Last time, the Princess Plot is already falling apart. This time, Lessons.
Lessons are held in a private study with a ton of books, and “[d]espite [Mare’s] aversion to school and books of any kind, [she] feel[s] a pull to them.”
That seems a little contradictory. ‘Despite the fact that I dislike *thing*, I want to get closer to *thing* – not because *thing* is mesmerizing or anything, just because’ is basically what’s being said. It’s not like watching a car crash because it’s horrible but you have to know what happens so you can’t look away. It’s not like being afraid of insects but being morbidly fascinated. Why is Mare pulled to the books? She doesn’t give a reason.
Interestingly, the books’ titles seem to be in another language. There’s an old map of the old world on the wall whose letters are also not in a language Mare can read. While Mare’s looking at it, her instructor comes out. “His yellow robes, stained and faded by age, make him look like a human piece of paper.” I really like this description – it’s setting the stage for the bookworm instructor’s characterization, it’s a cool ‘clothes make the man’ thing, it connects him with his setting. Nice work, book.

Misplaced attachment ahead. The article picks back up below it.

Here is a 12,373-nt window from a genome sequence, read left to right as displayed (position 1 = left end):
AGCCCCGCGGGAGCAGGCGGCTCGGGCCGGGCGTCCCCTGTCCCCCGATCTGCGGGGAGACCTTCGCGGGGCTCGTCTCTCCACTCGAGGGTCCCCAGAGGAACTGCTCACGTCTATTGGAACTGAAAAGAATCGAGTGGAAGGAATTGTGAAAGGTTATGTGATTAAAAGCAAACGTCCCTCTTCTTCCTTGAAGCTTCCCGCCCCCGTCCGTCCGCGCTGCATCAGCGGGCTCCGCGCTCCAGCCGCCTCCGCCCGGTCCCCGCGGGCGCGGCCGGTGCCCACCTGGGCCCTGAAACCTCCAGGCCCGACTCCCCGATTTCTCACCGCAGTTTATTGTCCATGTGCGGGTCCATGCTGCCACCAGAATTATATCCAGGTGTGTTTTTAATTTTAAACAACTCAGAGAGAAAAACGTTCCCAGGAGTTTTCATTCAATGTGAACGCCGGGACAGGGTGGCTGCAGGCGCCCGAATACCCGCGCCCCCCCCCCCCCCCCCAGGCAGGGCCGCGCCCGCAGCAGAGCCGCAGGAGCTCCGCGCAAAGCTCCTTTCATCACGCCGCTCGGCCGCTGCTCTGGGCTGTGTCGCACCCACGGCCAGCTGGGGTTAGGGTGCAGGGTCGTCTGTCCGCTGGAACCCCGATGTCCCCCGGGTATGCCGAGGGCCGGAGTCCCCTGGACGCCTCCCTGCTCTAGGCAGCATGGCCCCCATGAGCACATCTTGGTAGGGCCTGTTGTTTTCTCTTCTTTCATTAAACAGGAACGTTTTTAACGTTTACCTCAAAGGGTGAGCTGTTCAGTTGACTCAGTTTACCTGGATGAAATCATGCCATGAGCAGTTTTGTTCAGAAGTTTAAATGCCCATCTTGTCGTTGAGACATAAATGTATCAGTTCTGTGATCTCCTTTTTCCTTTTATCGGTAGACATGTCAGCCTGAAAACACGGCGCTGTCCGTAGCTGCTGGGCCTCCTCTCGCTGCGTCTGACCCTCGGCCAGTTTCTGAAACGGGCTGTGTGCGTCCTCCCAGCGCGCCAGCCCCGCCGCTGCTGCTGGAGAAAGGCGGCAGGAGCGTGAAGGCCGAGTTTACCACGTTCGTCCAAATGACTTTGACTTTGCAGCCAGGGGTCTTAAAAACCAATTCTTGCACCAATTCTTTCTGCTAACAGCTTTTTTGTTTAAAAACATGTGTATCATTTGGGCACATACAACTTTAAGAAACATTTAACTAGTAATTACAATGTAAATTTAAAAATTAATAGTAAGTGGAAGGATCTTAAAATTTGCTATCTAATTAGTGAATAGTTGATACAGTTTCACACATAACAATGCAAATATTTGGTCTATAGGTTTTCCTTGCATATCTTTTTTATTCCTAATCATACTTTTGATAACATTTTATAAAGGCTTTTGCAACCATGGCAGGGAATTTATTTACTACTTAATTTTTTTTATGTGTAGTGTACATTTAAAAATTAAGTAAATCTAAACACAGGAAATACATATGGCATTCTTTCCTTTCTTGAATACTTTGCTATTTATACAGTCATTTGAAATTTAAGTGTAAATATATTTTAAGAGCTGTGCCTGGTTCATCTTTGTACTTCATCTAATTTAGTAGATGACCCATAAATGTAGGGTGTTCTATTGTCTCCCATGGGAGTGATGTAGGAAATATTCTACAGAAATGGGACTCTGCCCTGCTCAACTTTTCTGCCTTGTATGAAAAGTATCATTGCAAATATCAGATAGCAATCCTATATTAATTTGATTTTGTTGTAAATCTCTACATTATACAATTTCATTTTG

Paperman asks if Mare can find where they are on the map. After some deduction, Mare finds Summerton, and “[Paperman] nods, happy to know I’m not a total fool.”
God this count hasn’t been updated in awhile, I was kinda hoping it’d die out. C’est la vie.
Fooling Around: 14
Also hello cheating at narration, I haven’t missed you. Would it kill you, book, to put a ‘probably’ in there? You’re making Mare come off as a whisper, and for her to have two abilities would be a bit too Super Rare for me.
Paperman asks if Mare recognizes anything else, and Mare says she can’t read the map.
Words are liars, you must look beyond, Paperman says mysteriously. Okay so he’s the oh-so-wise instructor, I see.
Mare, to her surprise, enjoys trying to find landmarks and cities. She identifies Harbor Bay and Paperman points out two cities, Delphie and Archeon. Guess the book used up all its pretty names on its locales. Mare notes that the map shows “The Ruins” –
Italic Abuse: 162
– which is the pre-apocalyptic world. This book’s flavour of the end-of-times is a war. Other names for the Ruins are ‘The Ash City’ and ‘The Wreckage’.